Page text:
A wooden walkway would have extended from the door to the raised land behind the cottages. After Robert Pickard died in at the age of 81 from " general decay and pneumonia ", the tenancy was taken on by one of their sons, Isaac Pickard borna cow keeper dairyand now with his second wife Eliza. The couple lived at the cottages with their nine children until Isaac's death inaged Once again, the tenancy was taken on by one of the Pickard family, this time by Isaac's son, also Isaac Pickard born However, Isaac Pickard junior, who had been a weaver and a dealer in malt, but by then was a farmer and market gardener, went one step further than his ancestors and bought the cottages with 4.
There were actually four separate, but connected pieces of land, in the conveyance. The final area of land stood opposite the cottages on the other side of what was then South Parade. The original owner of the 63 bank street ossett dating and land, Joshua Haigh had several children, but they all died childless. Inthe cottages were left by the Haighs to the Wheatley family who were related to them by marriage.
She died in and subsequently left the cottages to her two unmarried daughters Camilla and Mary Steele. Isaac junior was the last of the Pickard family to live at the cottages and he died in from a "63 bank street ossett dating" attack and chronic asthma in the same cottage that he had been born in 81 years earlier.
Isaac Pickard married Emma Quarmby inbut the couple had no children and the cottages passed to his "natural" daughter, Nora Quarmbythe daughter of his sister-in-law, Mary Ann Quarmby born Mary Quarmby and her daughter Nora lived in the cottages 63 bank street ossett dating Isaac and his wife Emma from about When Emma Pickard died inMary and Nora Quarmby remained at the 63 bank street ossett dating and it was Isaac who brought up Nora and she subsequently looked after "63 bank street ossett dating" in old age.
The couple then went to live at number nine, where John Harrop carried on the market gardening business in his own right.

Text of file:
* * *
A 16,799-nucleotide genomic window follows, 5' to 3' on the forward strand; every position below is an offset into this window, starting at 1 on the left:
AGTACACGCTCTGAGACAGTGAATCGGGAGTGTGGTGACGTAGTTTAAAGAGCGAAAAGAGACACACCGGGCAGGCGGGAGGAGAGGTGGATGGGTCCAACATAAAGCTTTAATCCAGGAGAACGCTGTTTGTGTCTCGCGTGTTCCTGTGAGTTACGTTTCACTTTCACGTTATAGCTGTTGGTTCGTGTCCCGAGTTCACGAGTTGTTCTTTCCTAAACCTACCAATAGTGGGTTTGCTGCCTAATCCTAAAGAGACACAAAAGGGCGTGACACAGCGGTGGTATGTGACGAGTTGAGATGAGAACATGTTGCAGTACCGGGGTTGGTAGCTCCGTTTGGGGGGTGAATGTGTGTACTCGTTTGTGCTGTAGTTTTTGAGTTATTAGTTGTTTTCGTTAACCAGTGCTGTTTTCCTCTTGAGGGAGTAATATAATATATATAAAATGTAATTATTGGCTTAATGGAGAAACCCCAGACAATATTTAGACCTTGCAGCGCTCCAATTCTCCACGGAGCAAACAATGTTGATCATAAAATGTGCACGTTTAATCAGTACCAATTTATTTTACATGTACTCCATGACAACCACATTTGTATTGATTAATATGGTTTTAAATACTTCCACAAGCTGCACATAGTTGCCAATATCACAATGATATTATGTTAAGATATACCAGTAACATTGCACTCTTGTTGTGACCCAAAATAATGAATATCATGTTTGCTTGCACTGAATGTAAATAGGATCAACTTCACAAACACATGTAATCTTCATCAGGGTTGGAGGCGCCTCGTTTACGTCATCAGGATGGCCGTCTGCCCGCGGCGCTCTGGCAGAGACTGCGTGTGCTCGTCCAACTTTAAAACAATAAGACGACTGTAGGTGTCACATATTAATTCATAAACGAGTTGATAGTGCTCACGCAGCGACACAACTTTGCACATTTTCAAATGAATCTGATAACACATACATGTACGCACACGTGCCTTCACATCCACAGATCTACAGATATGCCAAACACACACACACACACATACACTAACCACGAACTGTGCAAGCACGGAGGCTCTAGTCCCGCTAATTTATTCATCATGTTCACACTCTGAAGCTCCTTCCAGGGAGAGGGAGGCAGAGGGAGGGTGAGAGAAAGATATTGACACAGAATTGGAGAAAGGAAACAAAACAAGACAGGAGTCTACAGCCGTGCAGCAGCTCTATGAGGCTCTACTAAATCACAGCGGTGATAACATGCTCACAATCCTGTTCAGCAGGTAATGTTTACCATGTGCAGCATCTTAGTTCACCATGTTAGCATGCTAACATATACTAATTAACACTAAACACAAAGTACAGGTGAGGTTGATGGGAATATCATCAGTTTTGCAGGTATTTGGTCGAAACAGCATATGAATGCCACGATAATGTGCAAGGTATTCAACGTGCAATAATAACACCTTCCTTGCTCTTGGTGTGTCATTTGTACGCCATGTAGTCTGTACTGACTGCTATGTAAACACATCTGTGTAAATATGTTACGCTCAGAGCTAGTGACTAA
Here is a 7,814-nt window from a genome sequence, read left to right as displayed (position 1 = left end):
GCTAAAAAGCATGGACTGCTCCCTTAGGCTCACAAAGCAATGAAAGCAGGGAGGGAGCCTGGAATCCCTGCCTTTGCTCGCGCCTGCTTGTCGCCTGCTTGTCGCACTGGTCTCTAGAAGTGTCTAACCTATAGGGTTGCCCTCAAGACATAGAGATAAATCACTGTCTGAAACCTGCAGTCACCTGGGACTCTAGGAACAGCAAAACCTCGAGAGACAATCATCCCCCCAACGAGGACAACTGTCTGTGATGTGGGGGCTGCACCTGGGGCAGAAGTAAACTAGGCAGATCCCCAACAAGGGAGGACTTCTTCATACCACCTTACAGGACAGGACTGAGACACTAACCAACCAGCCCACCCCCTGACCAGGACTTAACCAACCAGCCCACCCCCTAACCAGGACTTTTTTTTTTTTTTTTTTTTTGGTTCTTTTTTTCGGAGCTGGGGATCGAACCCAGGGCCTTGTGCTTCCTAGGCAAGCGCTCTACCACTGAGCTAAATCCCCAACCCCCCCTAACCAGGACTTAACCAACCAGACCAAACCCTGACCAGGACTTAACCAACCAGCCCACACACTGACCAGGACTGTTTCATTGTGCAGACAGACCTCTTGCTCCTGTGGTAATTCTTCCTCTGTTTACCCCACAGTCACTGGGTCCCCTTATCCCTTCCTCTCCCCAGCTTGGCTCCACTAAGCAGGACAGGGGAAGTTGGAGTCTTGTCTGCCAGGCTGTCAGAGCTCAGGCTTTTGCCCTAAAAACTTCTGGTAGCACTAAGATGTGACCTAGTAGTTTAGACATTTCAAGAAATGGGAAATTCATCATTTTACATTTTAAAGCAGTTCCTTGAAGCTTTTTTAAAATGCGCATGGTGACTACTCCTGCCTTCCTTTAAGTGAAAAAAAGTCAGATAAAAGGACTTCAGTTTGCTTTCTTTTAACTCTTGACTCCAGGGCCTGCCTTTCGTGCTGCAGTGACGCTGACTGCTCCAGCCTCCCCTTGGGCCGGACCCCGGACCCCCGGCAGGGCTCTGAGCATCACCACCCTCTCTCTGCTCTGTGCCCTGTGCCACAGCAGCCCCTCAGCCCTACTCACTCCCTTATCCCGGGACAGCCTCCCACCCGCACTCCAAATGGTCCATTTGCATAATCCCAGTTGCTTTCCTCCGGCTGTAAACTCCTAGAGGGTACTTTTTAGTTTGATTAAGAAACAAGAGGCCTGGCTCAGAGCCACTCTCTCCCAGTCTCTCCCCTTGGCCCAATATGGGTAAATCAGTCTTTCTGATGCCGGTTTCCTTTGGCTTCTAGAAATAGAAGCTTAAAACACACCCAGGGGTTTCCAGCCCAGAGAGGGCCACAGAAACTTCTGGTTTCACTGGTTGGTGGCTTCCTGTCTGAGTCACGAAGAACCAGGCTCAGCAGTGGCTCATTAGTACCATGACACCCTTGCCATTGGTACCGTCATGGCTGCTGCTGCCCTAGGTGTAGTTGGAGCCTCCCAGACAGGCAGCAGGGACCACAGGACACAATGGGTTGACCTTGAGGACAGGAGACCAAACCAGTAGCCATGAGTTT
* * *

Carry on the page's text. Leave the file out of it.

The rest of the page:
Sadly, Nora died in Novemberand the properties transferred 63 bank street ossett dating the ownership of her husband, John Harrop continued to live at number 9 until his death on 20th February As the properties came under new ownership, the large greenhouses behind number seven were demolished and the cottages were significantly modernised for life in the 21st century. Meanwhile, three generations of the Hanson family were to live at number 7, Haggs Hill Road.
Bertram Owen Hanson, born inmarried Beatrice Lucas in Shortly after their marriage in Wakefield, the newly married couple moved into number 7, where they raised a family of four children: Vernon Hanson was to take on the tenancy of 7 Haggs Hill Road after his parents died and he lived there with his first wife Gladys Cartwright whom he married in and then later his second wife Elsie Oldroyd whom he married in Michael Hanson and his wife Norma among the dahlias in the garden of 7 Haggs Hill Road in the early s, before a large part of the garden was sold off to build a new house at 5 Haggs Hill Road.
Michael was the last of three generations of Hansons to live at the house. The photograph clearly shows the s blocked up doorways which were 'piece' or 'taking in' doors to facilitate the loading in and out of bulky materials like wool and yarn or taking out finished items such as kerseys and broadcloths. The upper floor of the cottages would have been used by self-employed weavers in the 19th century and wooden steps would then have led up to the access doorways. In the s, Ossett Borough Council compulsory purchased the three or more acres of land referred to as 'Wheatley's Closes' for the development of Towngate.
Wheatley's Closes would have had a significant value as prime residential building land. There was another family of Pickards in Ossett who were related to the Low Common Pickards described above. David established himself as a shopkeeper and cloth maker and in he married Sarah Hirst, They had six children but the first two died in infancy. His third child, Georgewas born in and was the father of the children who became the Pickards of Green Mount. Ossett grocer and draper, George Pickard born 9th Aprila Quaker birth married Hannah Mitchell born in and they had four children, 63 bank street ossett dating boys and two girls: Sarah, born in ; David born inAndrew born in and Hannah born in The family lived in a cottage, said to be where Green Mount would later be built, at the junction of Southdale Road and The Green.
In their neighbour was John Greenwood, surgeon of Sowood House. George Pickard died in and his wife Hannah died in He was then in partnership with Mark Wilby and they were the co-owners of Manor Mill, Ossett which was used for rag grinding and scribbling.
David was still single and living with his unmarried sister Hannah 32 at the Pickard homestead on the Green. Andrew 35 was also single, but had moved to live in lodgings in Leeds where he is described as a "Woollen Manufacturer"with mill premises in Aire Street, Leeds.